Tabletop, iPad •
Mac Gerdts created the board game Imperial way back in 2006 and, while it looked like any other Dudes On A Map title, its theme made it anything but. That theme can best be expressed by something that Elliot says in the first episode of Mr. Robot, “There’s a powerful group of people out there that are secretly running the world. I’m talking about the guys no one knows about, the ones that are invisible. The top 1% of the top 1%, the guys that play God without permission.” Imperial and it’s “sequel”, Imperial 2030, put you in the shoes of the monsters with enough money and power to manipulate the world for their own gain. Oh, and there’s also a rondel.
If you can’t tell, I’m a fan of Imperial, and the theme is a major reason why. While the bits in the game are shaped like warships and cannons and the map of Europe looks ripped straight out of World War I, there’s no battlefield glory or enemies to conquer in the game. Players don’t play a specific nation–such things are beneath people of your stature–instead playing as shadowy agents supplying the warring nations of WWI Europe with cash. You don’t do this out of loyalty or nationalism, this is pure greed.
Nations’ coffers are represented by stocks which you can purchase, with the player holding the most stocks in a nation controlling that nation’s policies on the board. All players holding stock in a company will receive cash when dividends are paid, however, so it never hurts to diversify. It’s possible to own stocks such that you aren’t the majority shareholder in any nation and still win the game. I once cooked an entire steak dinner for my comrades during a game of Imperial, not controlling any nation, and ended up coming in a very close second. That’s not to say that decisions during the game are meaningless, simply that there are many ways to win in Imperial, and being the guy pushing all the bits around the board isn’t necessarily the best way.
Gameplay in Imperial centers around Mac Gerdts’ trademark mechanism, the rondel. The rondel is a circular track used to select a nation’s action each turn. Nations can move up to three spaces forward on the track for free, or can pay money to move additional spaces. Only the majority owner of stock in a nation can move that nation’s maker on the rondel, but other shareholders have an interest in that nation doing well, so are usually happy to voice their opinion of what Dear Leader should do.
The value of a nation increases as neutral territories are controlled, but troops and ships cost money, dragging your net worth back down. Thus, there’s a careful balance of wanting to conquer new territory while conscripting the fewest soldiers to do the task. These neutral territories are coveted by all nations, however, so you can expect them to change hands often if left undefended. Notice I didn’t mention anything about conquering the other nations. You can move units into one of the other nations, but you gain nothing from this other than preventing that nation from producing units in that territory. It’s usually not worth it.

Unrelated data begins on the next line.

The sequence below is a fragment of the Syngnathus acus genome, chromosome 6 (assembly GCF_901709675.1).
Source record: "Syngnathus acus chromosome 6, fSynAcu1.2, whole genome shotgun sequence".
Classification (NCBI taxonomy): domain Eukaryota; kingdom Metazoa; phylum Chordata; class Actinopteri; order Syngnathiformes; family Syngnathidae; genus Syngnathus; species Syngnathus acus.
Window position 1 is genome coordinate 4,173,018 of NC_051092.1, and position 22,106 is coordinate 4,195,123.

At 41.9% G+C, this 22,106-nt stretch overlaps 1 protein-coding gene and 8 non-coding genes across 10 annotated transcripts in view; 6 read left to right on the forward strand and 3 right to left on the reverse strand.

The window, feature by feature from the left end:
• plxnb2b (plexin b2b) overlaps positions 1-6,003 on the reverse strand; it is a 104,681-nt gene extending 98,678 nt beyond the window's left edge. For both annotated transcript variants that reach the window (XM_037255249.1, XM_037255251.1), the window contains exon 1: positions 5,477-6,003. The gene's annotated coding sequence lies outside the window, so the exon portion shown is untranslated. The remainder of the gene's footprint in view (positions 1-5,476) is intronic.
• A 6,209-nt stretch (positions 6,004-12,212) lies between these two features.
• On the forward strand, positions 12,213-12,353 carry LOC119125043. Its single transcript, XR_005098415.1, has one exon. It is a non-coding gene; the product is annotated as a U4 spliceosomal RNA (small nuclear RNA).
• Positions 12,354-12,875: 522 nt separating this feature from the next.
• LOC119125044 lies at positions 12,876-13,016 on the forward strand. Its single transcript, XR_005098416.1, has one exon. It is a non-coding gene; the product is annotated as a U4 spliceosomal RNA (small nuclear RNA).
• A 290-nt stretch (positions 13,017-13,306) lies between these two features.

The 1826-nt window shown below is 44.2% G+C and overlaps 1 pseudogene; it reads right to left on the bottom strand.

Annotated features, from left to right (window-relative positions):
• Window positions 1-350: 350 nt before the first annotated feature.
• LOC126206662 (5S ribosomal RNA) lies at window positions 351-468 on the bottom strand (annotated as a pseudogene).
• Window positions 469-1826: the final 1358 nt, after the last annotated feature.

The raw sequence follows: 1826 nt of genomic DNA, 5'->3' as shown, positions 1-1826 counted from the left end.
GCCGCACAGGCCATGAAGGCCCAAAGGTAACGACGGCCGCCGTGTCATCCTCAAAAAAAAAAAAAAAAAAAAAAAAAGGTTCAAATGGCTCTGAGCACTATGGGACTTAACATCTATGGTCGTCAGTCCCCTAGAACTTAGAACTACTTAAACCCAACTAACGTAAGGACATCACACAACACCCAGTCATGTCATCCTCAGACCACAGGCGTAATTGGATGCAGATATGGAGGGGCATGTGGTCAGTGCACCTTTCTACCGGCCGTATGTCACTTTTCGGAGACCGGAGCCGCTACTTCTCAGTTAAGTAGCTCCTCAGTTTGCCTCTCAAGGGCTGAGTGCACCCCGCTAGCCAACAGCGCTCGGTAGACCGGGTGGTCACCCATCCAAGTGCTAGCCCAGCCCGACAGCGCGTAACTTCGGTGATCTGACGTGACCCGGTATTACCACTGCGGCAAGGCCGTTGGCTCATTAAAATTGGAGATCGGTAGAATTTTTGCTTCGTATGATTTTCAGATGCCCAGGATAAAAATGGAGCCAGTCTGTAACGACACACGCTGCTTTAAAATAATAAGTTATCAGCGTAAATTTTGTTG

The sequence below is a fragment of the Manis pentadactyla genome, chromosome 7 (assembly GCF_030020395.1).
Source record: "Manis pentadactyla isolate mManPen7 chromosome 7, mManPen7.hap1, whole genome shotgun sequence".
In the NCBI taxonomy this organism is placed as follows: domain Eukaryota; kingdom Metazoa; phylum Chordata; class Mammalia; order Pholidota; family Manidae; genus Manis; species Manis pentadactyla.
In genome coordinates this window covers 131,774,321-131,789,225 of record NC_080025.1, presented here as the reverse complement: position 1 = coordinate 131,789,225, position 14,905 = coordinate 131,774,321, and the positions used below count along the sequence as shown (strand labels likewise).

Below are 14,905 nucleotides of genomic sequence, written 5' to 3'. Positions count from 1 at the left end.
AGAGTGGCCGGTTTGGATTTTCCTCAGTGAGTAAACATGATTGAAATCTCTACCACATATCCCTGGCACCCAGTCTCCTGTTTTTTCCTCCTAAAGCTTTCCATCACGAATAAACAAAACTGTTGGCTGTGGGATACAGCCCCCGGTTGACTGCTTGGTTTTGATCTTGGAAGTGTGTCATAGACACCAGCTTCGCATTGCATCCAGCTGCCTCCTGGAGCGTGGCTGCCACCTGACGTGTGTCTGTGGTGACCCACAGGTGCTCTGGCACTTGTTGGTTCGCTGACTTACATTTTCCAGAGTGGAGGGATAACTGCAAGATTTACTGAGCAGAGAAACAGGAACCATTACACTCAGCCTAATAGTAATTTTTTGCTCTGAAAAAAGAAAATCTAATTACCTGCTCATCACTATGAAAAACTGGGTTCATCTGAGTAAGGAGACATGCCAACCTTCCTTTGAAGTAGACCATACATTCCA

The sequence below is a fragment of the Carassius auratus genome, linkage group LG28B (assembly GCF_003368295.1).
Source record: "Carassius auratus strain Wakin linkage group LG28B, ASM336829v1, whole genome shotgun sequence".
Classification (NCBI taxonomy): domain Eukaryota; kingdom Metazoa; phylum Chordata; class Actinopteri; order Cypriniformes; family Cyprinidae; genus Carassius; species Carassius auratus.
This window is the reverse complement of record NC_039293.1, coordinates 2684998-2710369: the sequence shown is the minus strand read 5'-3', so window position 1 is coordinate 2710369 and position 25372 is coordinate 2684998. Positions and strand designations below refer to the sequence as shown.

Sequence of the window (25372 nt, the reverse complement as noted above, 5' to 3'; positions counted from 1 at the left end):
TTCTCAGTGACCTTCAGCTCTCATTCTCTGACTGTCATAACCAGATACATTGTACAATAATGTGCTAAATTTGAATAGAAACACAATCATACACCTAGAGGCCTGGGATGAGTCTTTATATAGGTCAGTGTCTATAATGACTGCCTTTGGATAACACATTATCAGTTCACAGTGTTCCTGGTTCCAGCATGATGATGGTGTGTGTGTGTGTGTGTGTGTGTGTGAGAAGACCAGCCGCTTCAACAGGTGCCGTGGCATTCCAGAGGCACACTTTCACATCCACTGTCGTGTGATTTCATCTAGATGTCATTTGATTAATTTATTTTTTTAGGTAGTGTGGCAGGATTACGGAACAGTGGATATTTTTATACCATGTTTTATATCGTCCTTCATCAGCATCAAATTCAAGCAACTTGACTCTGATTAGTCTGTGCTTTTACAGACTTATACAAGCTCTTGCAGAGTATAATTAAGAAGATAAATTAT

Imperial 2030 is another version of Imperial set in a future that looks a bit more like 2017 than 1917. Instead of the six nations being European powers, in 2030 we get Russia, USA, Brazil, India, China, and the EU and the map is expanded to make the game a global affair. The rules are nearly identical, with the few changes feeling more like variants to the original game (and there are even variants in the rulebook to revert to the original rules). The big difference is the map. In Imperial, your entire world is Europe, meaning that nations are bumping heads immediately and neutral territories are immediately fought over. 2030 spreads the neutral areas out, making it feel less confrontational. I’m not sure that it actually is less confrontational, but it feels like it, if that makes any sense.
I enjoy both versions of the game, but lean toward the original Imperial if I had to pick a favorite. Being the power behind the throne seems less depressing when talking about WWI rather than an upcoming WW3 and I’ve also had the original Imperial for far longer than 2030, which makes it feel like a comfortable pair of slippers when it hits the table.
If you’re not into scouting for the cardboard versions of these classics, there is a digital version. It’s not nearly as polished as some current board game apps–it hasn’t been updated since 2013–but it’s still a really great way to play Imperial solo. The AI is even a worthy opponent, so you won’t cry too much about a lack of multiplayer. If you’re worried about the App-ocalypse taking Imperial off the App Store, the developer has told us that it will be updated to 64- bit and a new version is also in the works. Color me excited.
I got the hankering to write about Imperial after reading an article written by friend-of-the-site, Matt Thrower, over at Pocket Gamer. He mentioned Imperial as a board game app that most people aren’t aware of, and that’s a crime. Imperial is one of the greatest board games ever designed and it deserves to be on your shelf, whether that’s stacked with your other tabletop games or on your iPad.